Last week, Chris Cali, Scranton Prep graduate and junior biology major at Villanova University, shared his experiences living in a sustainable environment this summer while studying in Costa Rica at the Center for Sustainable Development Studies. In recognition of “Earth Day,” I have asked Chris to offer tips for sustainable living in order to promote health and wellness:
Getting energy directly from the sun is the one of the cleanest and most efficient ways to make electricity. Solar panels on your roof can reduce your electricity bill to almost nothing, and the costly initial investment will pay off in time.
Drive a fuel efficient vehicle
Driving a car with good gas mileage is a no brainer with the current price of gas. While saving money, you will also be reducing your emission of carbon dioxide and therefore helping to fight climate change. Look into getting a hybrid electric vehicle, as there are tons of options now available, including SUVs and trucks. The extra cost of the vehicle will most likely be made up with the savings at the gas pump.
Reducing daily water use can save money and water for times of harsh weather. Collecting rainwater from the gutters and using it to water plants or the lawn is a good way to save water.
Composting fruit and vegetable remains is a good way, along with recycling, to reduce the amount of waste we send to the landfill. The composted soil can then be used to fertilize your own garden.
Eat Organic and local foods
Organic foods are grown without the use of any artificial pesticides or fertilizers and are not genetically modified. Studies have shown that organic fruits and vegetables actually contain more nutrients than conventionally grown food, and locally grown foods do not have the artificial preservatives that are used on commercial crops.
Eat less meat
The meat industry in the United States is unprecedented in its harm for the environment and our health. Animals are kept in disgusting conditions that are breeding grounds for E. coli and salmonella, animal wastes pollute the air and water, and tremendous amounts of water and food are used to raise the animals. If you love a good steak like I do, buy grass fed beef instead. Grass fed cows are treated better, and the meat contains more Omega 3 fatty acids necessary for a healthy diet.
Visit Nature: Be an Ecotourist
Ecotourism involves visiting a place to experience and learn about nature. It offers hope to preserve nature while at the same time, bringing economic development to local communities. Be wary however, because not all ecotourism is sustainable. Costa Rica has a government run program that certifies hotels and tour operators as sustainable. Travel websites such as Tripadvisor now display whether hotels have this certificate (CST, or Certificate for Sustainable Tourism) so that visitors can better chose sustainable options.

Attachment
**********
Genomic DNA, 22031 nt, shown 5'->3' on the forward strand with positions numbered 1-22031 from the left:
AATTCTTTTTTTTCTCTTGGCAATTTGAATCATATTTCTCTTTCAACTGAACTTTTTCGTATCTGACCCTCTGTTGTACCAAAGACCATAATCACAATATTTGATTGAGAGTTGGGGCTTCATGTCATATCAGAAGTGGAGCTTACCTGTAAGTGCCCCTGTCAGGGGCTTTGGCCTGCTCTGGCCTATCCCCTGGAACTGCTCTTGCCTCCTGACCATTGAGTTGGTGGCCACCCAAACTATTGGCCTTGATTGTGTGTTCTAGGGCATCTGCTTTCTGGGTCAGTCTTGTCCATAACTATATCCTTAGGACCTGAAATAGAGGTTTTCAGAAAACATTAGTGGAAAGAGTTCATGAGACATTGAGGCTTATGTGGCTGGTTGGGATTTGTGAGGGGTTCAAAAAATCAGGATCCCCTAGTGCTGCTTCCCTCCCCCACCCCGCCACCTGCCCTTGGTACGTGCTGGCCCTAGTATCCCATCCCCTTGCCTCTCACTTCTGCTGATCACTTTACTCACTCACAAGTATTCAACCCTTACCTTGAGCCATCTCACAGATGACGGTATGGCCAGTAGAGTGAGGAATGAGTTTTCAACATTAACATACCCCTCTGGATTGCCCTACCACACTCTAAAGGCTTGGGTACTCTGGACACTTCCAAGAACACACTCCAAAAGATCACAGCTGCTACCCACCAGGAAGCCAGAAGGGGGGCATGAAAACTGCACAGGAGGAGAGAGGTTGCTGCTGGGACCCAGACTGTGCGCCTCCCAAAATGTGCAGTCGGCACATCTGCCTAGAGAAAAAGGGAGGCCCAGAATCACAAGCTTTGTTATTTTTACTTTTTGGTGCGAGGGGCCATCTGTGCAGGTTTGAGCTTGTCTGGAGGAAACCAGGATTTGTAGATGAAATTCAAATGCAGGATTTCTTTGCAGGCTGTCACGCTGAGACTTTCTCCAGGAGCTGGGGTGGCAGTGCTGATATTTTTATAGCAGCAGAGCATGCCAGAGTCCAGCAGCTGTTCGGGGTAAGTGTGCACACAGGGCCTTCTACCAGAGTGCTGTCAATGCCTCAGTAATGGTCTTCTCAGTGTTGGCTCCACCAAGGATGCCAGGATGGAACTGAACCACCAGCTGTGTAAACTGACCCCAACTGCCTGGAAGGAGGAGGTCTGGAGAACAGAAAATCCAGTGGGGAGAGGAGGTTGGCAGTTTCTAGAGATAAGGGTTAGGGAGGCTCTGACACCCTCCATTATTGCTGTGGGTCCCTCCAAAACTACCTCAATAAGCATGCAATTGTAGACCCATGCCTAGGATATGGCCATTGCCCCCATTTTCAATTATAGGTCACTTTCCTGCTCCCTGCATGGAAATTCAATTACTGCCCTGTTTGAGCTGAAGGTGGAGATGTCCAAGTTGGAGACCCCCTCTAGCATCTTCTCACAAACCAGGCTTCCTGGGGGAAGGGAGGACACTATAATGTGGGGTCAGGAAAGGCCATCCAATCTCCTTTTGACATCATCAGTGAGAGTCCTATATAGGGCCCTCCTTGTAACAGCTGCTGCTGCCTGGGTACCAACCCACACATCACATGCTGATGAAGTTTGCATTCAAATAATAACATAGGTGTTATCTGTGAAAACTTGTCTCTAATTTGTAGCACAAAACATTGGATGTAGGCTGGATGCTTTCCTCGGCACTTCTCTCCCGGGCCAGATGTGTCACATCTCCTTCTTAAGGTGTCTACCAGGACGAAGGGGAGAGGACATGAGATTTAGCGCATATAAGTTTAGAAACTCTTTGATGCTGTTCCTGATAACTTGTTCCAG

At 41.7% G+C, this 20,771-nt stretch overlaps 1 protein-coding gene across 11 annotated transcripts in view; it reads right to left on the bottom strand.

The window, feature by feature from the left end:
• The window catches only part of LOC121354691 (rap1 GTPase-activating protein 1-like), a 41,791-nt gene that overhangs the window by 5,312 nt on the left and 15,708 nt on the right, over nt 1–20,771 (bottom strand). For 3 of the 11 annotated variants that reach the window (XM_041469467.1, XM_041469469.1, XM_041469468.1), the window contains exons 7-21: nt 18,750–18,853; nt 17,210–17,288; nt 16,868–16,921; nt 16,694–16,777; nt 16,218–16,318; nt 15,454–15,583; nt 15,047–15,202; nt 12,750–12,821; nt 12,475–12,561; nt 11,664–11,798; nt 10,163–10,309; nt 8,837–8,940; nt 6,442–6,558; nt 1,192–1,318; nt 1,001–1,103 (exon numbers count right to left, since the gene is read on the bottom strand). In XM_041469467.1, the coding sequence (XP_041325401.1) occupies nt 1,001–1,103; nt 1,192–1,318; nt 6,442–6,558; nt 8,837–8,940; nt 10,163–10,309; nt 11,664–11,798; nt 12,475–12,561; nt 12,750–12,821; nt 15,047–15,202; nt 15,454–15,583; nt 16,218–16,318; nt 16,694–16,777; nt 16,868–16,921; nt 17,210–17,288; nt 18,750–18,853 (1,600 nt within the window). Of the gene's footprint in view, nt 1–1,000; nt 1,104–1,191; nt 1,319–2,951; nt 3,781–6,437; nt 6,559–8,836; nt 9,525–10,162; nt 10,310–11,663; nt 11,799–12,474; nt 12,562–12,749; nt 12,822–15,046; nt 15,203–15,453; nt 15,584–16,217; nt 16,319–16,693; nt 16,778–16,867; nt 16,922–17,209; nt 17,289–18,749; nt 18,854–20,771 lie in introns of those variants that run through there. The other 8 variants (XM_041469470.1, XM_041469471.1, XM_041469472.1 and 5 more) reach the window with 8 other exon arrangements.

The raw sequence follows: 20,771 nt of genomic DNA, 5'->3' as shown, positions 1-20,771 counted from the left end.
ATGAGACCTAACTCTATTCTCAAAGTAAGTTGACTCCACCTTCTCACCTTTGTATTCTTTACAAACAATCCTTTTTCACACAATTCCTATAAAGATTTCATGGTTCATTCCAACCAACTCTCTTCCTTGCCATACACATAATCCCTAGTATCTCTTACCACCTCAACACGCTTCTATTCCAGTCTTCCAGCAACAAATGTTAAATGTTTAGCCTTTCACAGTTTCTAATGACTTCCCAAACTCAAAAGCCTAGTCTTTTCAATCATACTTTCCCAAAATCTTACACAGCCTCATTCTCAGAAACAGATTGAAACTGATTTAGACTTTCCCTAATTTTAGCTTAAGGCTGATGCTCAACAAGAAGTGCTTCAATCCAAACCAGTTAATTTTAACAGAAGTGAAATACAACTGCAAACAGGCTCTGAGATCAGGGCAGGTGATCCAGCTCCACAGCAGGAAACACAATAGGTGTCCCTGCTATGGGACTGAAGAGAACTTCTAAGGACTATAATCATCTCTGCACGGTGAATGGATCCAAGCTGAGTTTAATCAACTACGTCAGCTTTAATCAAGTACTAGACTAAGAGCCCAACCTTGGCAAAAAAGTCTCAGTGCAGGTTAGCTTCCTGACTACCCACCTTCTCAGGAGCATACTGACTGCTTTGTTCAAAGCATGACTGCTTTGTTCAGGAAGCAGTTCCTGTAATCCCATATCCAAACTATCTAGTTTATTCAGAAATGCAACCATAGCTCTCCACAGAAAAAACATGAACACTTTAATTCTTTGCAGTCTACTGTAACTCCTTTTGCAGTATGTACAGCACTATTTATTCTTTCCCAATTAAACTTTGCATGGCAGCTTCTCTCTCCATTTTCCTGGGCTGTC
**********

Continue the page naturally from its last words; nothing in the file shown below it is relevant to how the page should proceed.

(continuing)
Write to Congress
The United States is one of the only developed nations that doesn’t have some restriction on carbon emissions known to cause global warming. A carbon tax on polluting companies would bring in much needed revenue for our government. Alternatively, a cap and trade system which allows companies to buy and sell carbon credits to each other would promote greener industry while fighting climate change.
Support Green Business
Consumers have the power when it comes to making our economy more sustainable. Read labels and choose products that do not contain substances that will harm the environment. Buy products made in sustainable factories or buy stock in companies that are environmentally friendly. Boycott companies that are known to pollute or treat their workers unjustly.
Planting trees and preventing deforestation is the cheapest and most effective way to fight climate change. Tropical forests are especially important, as they take in huge amounts of carbon dioxide from the atmosphere. Every tree helps, so plant some in your own yard.
Be Less Consumptive
Walk more, use less gas. Eat less, use less food and energy. Both you and the planet will be healthier!
CONTRIBUTING AUTHOR: Chris Cali, is a graduate of Scranton Prep and is a junior at Villanova University where he studies biology and pre-medicine. He has a special interest in environmental sciences.
Read “Health and Exercise Forum” by Dr. Paul J. Mackarey every Monday in The Scranton Times-Tribune. Dr. Mackarey is a doctor of orthopedic and sports physical therapy with offices in downtown Scranton. He is an Associate Professor of Clinical Medicine at The Commonwealth Medical College.